[box type=”note” style=”rounded” border=”full”]Part Two in ‘I Smell a Rat’ Series
Michael examines the Ad Age article by Jonathan Salem Baskin titled, “Do Campaign Failures, High-Profile Firings Signal the End of Social Media? CMOs Need to Discover New Ways to Do the Old Things That Still Matter.”
Part One: Michael introduces why he’s writing this series and hopes everyone will stick through it as he explores that smell…
Part Two: Michael introduces what he called “agency magicians” and how they create the “illusion of dimensions”
Part Three: Michael tells CMOs and VPs of Marketing that their luck has run out. Time to really integrate digital into marketing.
Part Four: Michael defines an expert and suggests that social media is not the savior of all marketing.
Part Five: Michael dances the tango — but not always for free — with the job lottery
Part Six: Michael explores how time-shifting will change traditional TV commercials and programming.
Part Seven: Michael explains Anti-Product Placement© and hopes someone hires him for this most-excellent idea.
Part Eight: Michael suggests you buy a talk show rather than commercials, infomercials or direct response TV.
Part Nine: Michael asks for addiction intervention for magazine publishers.
Part Ten: Michael officially becomes an expert, earn the Social Media Advanced Certification[/box]
[dropcap]W[/dropcap]ith tremendous respect to Mr. Baskin, he’s onto something, but I don’t think it’s quite as difficult as it seems. As I read his article, I couldn’t help but thinking, “What the ʞɔnɟ was Burger King and Pepsi thinking?”
Pepsi dropped all Super Bowl advertising in favor of some nice social media “refresh” campaign that’s not refreshed Pepsi’s place in the soda pop game, fizzling it to third place behind Coca Cola and Diet Coke. Burger King grilled its agency to a crisp and broiled a couple of chief marketing officers for YouTube videos and Facebook campaigns that got viral attention but nothing much more.
“The social campaigns not only delivered what they promised but surpassed their goals in terms of engagement, response and thus ROI,” Mr. Baskin writes. Then later adds, “Instead, CMOs need to discover new ways to do the old things that still matter: Offer products and services that someone truly needs, admitting that you want to sell stuff to them, and then properly serving them after they’ve given you their business.”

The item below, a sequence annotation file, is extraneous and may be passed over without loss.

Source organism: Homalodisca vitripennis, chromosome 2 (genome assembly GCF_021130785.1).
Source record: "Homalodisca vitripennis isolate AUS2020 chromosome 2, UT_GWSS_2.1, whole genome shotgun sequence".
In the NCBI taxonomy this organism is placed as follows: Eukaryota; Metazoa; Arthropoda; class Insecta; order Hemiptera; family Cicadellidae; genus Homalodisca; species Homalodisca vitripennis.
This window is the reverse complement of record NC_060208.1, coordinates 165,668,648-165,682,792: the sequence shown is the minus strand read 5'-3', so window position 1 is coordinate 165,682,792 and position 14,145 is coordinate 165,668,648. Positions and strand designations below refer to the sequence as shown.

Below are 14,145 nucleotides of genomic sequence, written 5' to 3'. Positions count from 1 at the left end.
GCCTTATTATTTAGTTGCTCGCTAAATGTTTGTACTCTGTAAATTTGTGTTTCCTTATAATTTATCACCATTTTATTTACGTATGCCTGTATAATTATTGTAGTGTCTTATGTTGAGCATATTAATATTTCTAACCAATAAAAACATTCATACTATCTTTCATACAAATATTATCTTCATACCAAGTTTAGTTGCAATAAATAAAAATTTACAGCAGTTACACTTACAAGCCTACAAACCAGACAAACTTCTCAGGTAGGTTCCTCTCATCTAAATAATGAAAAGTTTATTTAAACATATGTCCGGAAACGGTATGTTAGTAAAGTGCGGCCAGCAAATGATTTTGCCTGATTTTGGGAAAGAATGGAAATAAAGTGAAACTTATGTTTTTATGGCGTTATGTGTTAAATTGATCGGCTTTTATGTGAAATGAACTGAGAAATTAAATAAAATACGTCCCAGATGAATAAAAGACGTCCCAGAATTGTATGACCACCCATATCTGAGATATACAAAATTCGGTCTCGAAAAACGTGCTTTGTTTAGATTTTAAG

So close, Mr. Baskin. So very close.
Social media doesn’t just serve following a purchase. Social media must be an integral part of any marketing campaign. In fact, I find so distressing the state of today’s marketing.
Those of you reading this — in fact, if I am so lucky that Mr. Baskin happens upon this piece, he too — will likely agree with me.
Too much of what I see in the marketing segments tends to be two-dimensional thinking at the most. Occasionally, organizations luck up on the most basic three-dimensional thinking: Avatar or another movie.
In other words, it’s not really 3-D. It’s an illusion.
Put on Your 3-D Glasses
Let me explain how most marketing departments and advertising agencies work. Based on the people at the top, the weights will usually teeter in one way or another, as the Pepsi and Burger King campaigns both did.
A campaign idea is generated. In today’s world, it’s usually what I’d call “traditional” — meaning it’s destined for television commercials or magazine ads. After the brainstormers all get enamored with their own ideas, it gets developed further and further until it’s spread out.
Then the other team is called in. The digital team. And they’re asked to give the campaign dimension. Sometimes it’s a game, a video, a behind-the-scenes piece or some text messaging effort.
Ultimately, it’s still a traditional campaign birthed like a Gaga egg with some dimension laid onto it.
In the case of Pepsi and Burger King, the opposite happened. A digital campaign got some traditional sprinkled onto it and — I hate to admit it, seeing how I’m a digital marketer — that just wasn’t powerful enough to carry the whole.
Across the board, the problem is letting one or the other win.
How Do We Get to Three Dimensions?
How does one get to a true, three-dimensional campaign? How could have these campaigns succeeded?
I’m not inside either of these companies so I can’t speak — and, in my opinion, Pepsi and its updated branding along with the mixture of the Throwbacks introduces a whole wave of issues I couldn’t begin to address in one blog entry.
I have watched failed campaigns and successful ones. I’ve seen successful agencies and — well — others. The others are still in business. They succeed because the illusion of dimensionality still works.
They think they’re WINNING. They think they’ve got TIGERBLOOD.
They are delusional.